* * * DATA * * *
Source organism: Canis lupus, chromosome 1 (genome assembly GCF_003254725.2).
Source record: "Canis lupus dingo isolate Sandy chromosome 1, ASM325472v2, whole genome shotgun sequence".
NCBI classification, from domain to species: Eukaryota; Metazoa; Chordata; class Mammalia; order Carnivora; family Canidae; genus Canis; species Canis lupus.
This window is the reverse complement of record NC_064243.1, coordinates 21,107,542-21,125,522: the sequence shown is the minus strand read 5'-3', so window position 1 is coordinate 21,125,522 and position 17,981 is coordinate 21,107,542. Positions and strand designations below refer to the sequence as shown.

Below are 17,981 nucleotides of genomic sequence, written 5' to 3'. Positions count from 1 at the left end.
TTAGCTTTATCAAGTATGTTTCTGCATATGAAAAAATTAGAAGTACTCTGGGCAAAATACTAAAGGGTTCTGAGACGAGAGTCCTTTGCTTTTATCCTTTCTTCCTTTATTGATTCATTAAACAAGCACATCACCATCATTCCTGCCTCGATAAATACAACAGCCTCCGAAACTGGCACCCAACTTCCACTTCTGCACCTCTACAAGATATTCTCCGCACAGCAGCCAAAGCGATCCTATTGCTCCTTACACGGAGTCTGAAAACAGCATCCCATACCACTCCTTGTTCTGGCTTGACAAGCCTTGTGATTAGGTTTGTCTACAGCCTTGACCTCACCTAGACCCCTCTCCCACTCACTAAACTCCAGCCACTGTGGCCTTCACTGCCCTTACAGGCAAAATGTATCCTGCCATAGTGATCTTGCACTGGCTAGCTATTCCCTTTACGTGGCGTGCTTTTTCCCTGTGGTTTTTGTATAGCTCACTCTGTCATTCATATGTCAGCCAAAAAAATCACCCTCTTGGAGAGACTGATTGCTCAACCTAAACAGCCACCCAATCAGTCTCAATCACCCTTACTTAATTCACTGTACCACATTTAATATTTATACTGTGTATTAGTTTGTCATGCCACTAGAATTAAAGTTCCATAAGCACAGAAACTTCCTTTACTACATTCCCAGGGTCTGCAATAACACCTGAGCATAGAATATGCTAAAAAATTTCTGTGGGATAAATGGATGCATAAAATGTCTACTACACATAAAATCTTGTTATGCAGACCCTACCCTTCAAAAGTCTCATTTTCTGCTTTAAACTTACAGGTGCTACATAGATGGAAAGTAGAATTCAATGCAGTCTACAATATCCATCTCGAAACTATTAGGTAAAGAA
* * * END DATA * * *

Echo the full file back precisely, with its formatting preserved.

Source organism: Canis lupus, chromosome 1 (genome assembly GCF_003254725.2).
Source record: "Canis lupus dingo isolate Sandy chromosome 1, ASM325472v2, whole genome shotgun sequence".
NCBI classification, from domain to species: Eukaryota; Metazoa; Chordata; class Mammalia; order Carnivora; family Canidae; genus Canis; species Canis lupus.
This window is the reverse complement of record NC_064243.1, coordinates 21,107,542-21,125,522: the sequence shown is the minus strand read 5'-3', so window position 1 is coordinate 21,125,522 and position 17,981 is coordinate 21,107,542. Positions and strand designations below refer to the sequence as shown.

Below are 17,981 nucleotides of genomic sequence, written 5' to 3'. Positions count from 1 at the left end.
TTAGCTTTATCAAGTATGTTTCTGCATATGAAAAAATTAGAAGTACTCTGGGCAAAATACTAAAGGGTTCTGAGACGAGAGTCCTTTGCTTTTATCCTTTCTTCCTTTATTGATTCATTAAACAAGCACATCACCATCATTCCTGCCTCGATAAATACAACAGCCTCCGAAACTGGCACCCAACTTCCACTTCTGCACCTCTACAAGATATTCTCCGCACAGCAGCCAAAGCGATCCTATTGCTCCTTACACGGAGTCTGAAAACAGCATCCCATACCACTCCTTGTTCTGGCTTGACAAGCCTTGTGATTAGGTTTGTCTACAGCCTTGACCTCACCTAGACCCCTCTCCCACTCACTAAACTCCAGCCACTGTGGCCTTCACTGCCCTTACAGGCAAAATGTATCCTGCCATAGTGATCTTGCACTGGCTAGCTATTCCCTTTACGTGGCGTGCTTTTTCCCTGTGGTTTTTGTATAGCTCACTCTGTCATTCATATGTCAGCCAAAAAAATCACCCTCTTGGAGAGACTGATTGCTCAACCTAAACAGCCACCCAATCAGTCTCAATCACCCTTACTTAATTCACTGTACCACATTTAATATTTATACTGTGTATTAGTTTGTCATGCCACTAGAATTAAAGTTCCATAAGCACAGAAACTTCCTTTACTACATTCCCAGGGTCTGCAATAACACCTGAGCATAGAATATGCTAAAAAATTTCTGTGGGATAAATGGATGCATAAAATGTCTACTACACATAAAATCTTGTTATGCAGACCCTACCCTTCAAAAGTCTCATTTTCTGCTTTAAACTTACAGGTGCTACATAGATGGAAAGTAGAATTCAATGCAGTCTACAATATCCATCTCGAAACTATTAGGTAAAGAA